I can’t say I expected my last post on logic to make into File770’s daily Puppy roundup but it did 🙂 which gives me the tiny excuse I needed to write more about syllogisms and propositional logic.

Syllogism are certainly an attractive logical structure. They provide a neat logical structure in natural language and forming a good syllogism is lying writing a short poetic form. They also provide a neat way of understanding how some apparently plausible logical arguments are fallacious. For example this is a fallacy:

- All Greeks are mortal
- Socrates is mortal
- Therefore Socrates is Greek

Each part is true but the logical connection between them has not been made properly. The form looks superficially correct but the reasoning is off. The study of syllogisms allowed Artistotle and then later scholars to study not only specific kinds of incorrect arguments but also to establish as key abstract idea that an argument could be logically flawed even when the individual parts looked correct.

Modern (i.e. 19th century) propositional logic looks less amenable to informal arguments. Propositional logic was revived precisely because it allowed for logic to be formed like algebraic equations. However to understand the power of propositional logic it is worth considering it in terms of informal arguments.

I’ll start with a syllogism:

- All SJWs lie
- Camestros is an SJW
- Camestros lies

As I mentioned in my last post, this syllogism has some serious advantages over propositional logic. I’ll recast it in an pseudo-algebraic form of a kind of informal propositional logic.

- statement P: all SJWs lie
- statement Q: Camestros is an SJW
- statement R: Camestros lies
- (P and Q) imply R

In propositional logic we’ve lost the connection between the individual terms. We would have to unpack each statement to see why P and Q together would imply R. We’ve gained comparatively less it would seem: (P and Q) imply R shows a general structure – all syllogisms follow this structure (but not everything that follows this structure is a syllogism). The difference is we can now see two important logical operators “and” and “implies”. How is that an advantage. Try a different syllogism(ish)

- All SJWs are liars or stupid (or both)
- Camestros is an SJW
- Camestros is either a liar or stupid (or both)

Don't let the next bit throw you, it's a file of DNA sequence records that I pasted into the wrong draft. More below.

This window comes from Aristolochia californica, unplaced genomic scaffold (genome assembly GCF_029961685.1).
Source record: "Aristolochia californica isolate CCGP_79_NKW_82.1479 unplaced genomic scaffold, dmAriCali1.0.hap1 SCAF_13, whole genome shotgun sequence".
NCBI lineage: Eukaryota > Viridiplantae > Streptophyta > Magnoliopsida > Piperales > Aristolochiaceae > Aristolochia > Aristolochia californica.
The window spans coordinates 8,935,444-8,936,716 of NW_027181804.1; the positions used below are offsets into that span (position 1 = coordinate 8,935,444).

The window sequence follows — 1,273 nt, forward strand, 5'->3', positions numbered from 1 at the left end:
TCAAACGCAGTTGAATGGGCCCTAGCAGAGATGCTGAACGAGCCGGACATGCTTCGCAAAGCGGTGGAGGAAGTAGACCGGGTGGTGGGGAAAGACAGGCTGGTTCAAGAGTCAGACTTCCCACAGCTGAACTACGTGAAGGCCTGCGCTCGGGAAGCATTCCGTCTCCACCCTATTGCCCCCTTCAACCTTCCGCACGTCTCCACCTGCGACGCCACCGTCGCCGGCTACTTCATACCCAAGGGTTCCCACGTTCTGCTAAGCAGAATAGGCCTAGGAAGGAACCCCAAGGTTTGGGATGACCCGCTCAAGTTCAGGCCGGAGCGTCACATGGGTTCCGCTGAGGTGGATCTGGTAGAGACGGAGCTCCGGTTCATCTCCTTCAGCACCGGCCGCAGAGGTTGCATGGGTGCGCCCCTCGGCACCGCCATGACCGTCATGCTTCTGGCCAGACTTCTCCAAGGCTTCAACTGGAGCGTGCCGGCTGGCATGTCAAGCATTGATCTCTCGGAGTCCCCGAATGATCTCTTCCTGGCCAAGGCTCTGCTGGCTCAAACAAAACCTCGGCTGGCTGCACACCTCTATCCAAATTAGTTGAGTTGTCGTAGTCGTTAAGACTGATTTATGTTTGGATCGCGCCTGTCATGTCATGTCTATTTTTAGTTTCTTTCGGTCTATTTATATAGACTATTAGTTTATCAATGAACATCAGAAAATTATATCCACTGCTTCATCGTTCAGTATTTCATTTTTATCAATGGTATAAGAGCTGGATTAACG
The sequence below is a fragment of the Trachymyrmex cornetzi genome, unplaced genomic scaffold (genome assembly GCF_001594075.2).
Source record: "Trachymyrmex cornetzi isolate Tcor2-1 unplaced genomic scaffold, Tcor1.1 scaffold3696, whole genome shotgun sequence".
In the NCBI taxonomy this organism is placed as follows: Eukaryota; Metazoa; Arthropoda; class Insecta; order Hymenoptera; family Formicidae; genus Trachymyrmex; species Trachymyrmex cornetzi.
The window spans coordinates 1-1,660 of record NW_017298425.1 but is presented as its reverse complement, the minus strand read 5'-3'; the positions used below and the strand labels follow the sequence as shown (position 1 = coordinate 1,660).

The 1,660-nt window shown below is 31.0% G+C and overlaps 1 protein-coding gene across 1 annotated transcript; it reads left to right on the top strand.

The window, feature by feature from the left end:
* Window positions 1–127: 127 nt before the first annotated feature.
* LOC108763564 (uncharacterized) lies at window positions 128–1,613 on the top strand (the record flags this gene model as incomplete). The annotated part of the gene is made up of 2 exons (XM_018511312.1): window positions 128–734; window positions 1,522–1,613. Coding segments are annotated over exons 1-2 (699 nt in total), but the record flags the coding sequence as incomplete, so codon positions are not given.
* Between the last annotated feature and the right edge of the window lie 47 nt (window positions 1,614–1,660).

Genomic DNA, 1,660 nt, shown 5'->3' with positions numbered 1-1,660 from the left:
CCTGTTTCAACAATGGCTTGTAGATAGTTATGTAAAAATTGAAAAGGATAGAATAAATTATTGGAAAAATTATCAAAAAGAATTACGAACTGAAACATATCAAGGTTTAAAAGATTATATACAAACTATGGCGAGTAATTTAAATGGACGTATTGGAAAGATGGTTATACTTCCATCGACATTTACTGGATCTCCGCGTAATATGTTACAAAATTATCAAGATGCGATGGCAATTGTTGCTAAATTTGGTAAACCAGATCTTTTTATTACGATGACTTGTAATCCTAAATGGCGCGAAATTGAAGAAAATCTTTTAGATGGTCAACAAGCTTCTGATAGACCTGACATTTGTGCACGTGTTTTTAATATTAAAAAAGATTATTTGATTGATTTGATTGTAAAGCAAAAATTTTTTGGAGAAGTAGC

Now imagine we discover that Camestros is not stupid. Unfortunately this additional information doesn’t help us. We can throw the information away and just revise our syllogism to avoid the bit about being stupid but this is a rather ad-hoc approach to logic. Propositional logic handles this new information more easily.

- statement P: SJWs are stupid or liars
- statement Q: Camestros is an SJW
- statement R: Camestros is a liar
- statement S: Camestros is stupid
- (P and Q) implies (R or S)

In other words if SJWs are stupid or liars then Camestros is either stupid or a liar. Now let us add in the additional information.

((P and Q) implies (R or S)) and not S) implies R {where not S means “it is not the case that S is true”}

We gain a some important things. Firstly even this simple toy argument is more complex than a syllogism but we also have a form of argument that allows us to consider particular new evidence.

Syllogisms work by arguing from the general to the particular. This can work well if you have some fundamental truths and some reliable connections between them. However, for those of us without access to the fundamental truths of the universe, we often have access to particular truths more readily than general principles.

Consider this syllogism:

- All SJWs are stupid
- Camestros is an SJW
- Camestros is stupid

Now we check and find that Camestros is not stupid. Now if we reason with syllogisms we can still cope with that because we know that therefore at least one of the initial two clauses must be faulty. However we can’t express this in a syllogism. Propositional logic allows us to make this more explicit.

((P and Q) imply R) and not R) imply not (P and Q)

In words: If all SJWs are stupid and Camestros is an SJW is a liar then Camestros would be stupid, but Camestros is not stupid so either it isn’t the case that Camestros is an SJW or that SJWs are all stupid (or both).

Meanwhile on the Internet you may well encounter people arguing syllogistically become somewhat intractable. i.e. they take the initial clauses of their syllogism to be axiomatic truths and hence the conclusion HAS to be true. Contrary evidence about their conclusion is therefore hard to process.

Mind you that is very much a mistake that Aristotle would NOT have made easily.